Monday, August 14, 2006


Excluding Neonatal
© DHMC, Respiratory Care Department

To provide oxygen therapy to patients who have a stable respiratory rate and pattern and monitor this therapy via pulse oximetry (SpO2 ).
Therapy must be monitored by a Respiratory Care Practitioner (RCP) or Registered Nurse (RN).
Physician's initial order for oxygen therapy should include:
a. Initial flow rate or FiO2.b. Oxygen appliance.c. A target SpO2 of 90% will be used for titrating therapy, unless a different target SpO2 is specified in the order.

Orders for oxygen therapy must have documentation of hypoxemia, acute cardiac or neurologic injury or other clinical indication of hypoxia as specified by the physician in a written note. Patients admitted to the Emergency Department may have oxygen administered until the physician completes an evaluation.
Oxygen therapy will be titrated and weaned as appropriate for patients who meet the following conditions:
a. Cardiopulmonary stability including stable vital signs and respiratory pattern.b. Adequate tissue perfusion based on clinical assessment. It is recognized that, for some patients, SpO2 may not be a reliable measure of adequate tissue perfusion. c. Clinical Assessment of Tissue Perfusion includes but is not limited to:
Neurological changes such as behavior changes or changes in the level of conciousness.
Adequate cardiac function: Blood pressure, heart rate distal pulses, extremity temperatures and, for infants and children, capillary refill > 2 seconds..
Fluid status: input and output.

For COPD patients with documented CO2 retention, oxygen will be titrated from 0 - 2 LPM via nasal cannula or 21% to 28% via venti mask or aerosol to maintain SpO2 > 88 - 90% unless the physician specifies a different target SpO2.
For all other patients, oxygen will be titrated from 0 - 4 LPM via nasal cannula (0-2 LPM for infants) or 21% to 40% venti mask or aerosol to maintain SpO2 > 90% unless the physician specifies a different target SpO2.
The physician will be notified immediately for patients who cannot maintain adequate SpO2 based on this protocol. Appropriate treatment modalities will be discussed and a plan of action initiated based upon patient's medical history.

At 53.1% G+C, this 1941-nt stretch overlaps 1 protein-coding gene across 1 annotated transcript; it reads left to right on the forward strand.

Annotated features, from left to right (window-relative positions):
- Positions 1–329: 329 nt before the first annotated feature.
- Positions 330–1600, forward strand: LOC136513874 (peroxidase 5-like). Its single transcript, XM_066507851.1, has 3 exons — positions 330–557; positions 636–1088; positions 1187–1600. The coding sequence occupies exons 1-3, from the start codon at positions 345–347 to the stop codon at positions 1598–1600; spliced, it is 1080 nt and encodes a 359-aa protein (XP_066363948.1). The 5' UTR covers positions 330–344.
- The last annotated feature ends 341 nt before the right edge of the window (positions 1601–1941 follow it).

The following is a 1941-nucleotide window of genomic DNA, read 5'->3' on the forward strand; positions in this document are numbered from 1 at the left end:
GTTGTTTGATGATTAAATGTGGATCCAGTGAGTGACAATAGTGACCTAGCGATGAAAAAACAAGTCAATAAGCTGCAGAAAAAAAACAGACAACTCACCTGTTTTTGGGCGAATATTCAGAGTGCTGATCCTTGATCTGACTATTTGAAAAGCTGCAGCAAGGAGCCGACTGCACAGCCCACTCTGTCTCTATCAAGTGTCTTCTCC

a. The physician may order a Respiratory Care Evaluation to assess these patients in the event that the physician cannot see the patient immediately. Such assessments may include ABG evaluation: (See Respiratory Therapy Evaluation Policy for a complete description ). The physician will be notified of the results of any patient evaluation and recommendations as covered by the Respiratory Therapy Evaluation Policy.

Notify Respiratory Care of any patient on the floors requiring oxygen > 40% by paging the therapist covering their area. This will alert Respiratory Care to those patients who may be at higher risk for respiratory complications.
Patients who use oxygen therapy at home will not be discontinued without a physician's order.
Oxygen will be discontinued when the patient meets the conditions defined in the Oxygen Therapy Policy.
a. SpO2 > 90% or target SpO2 b. Stable vital signs including respiratory rate and pattern.d. Does not desaturate with exertion.e. Adequate tissue perfusion
Neurological status: LOC
Cardiac status: BP, HR, distal pulses & extremitytemperatures.
f. Fluid status: assess I&O.g. Subjective: no c/o of SOB or dyspnea.
To continue oxygen therapy requiresthe following:
a. Target SpO2 provided by the physician. If not provided, > 90% will be the target SpO2. You must document a Room Air SpO2 < 90% or < target SpO2 ordered by M.D.b. Document that the therapy is continued in the patient's medical record.

To discontinue oxygen therapy requires the following:
a. Documentation of the Room Air SpO2 > Target SpO2 in the chart. b. Documentation that the therapy is discontinued in patient's medical record.

Factors Affecting Clinical Performance of Pulse Oximeter:
Sensor position
Position on oxyhemoglobin dissociation curve
Patient hemodynamics
Motion artifact
Ambient light interference
Dysfunctional Hemoglobins
Patient temperature
LED (sensor light) peak wavelength variability
Exogenous dyes (i.e. methylene blue)
Nail polish
Digital clubbing
Use non-arterial-line extremityInadequate pulsation may affect readingIn patients with Reynaud's Syndrome, pulse oximetry may not be reliable.
In patients with cardiac/pulmonary instability, pulse oximetry may not be a reliable indicator of medical conditions.Arterial blood gases are the most accurate indicator of oxygenation status.

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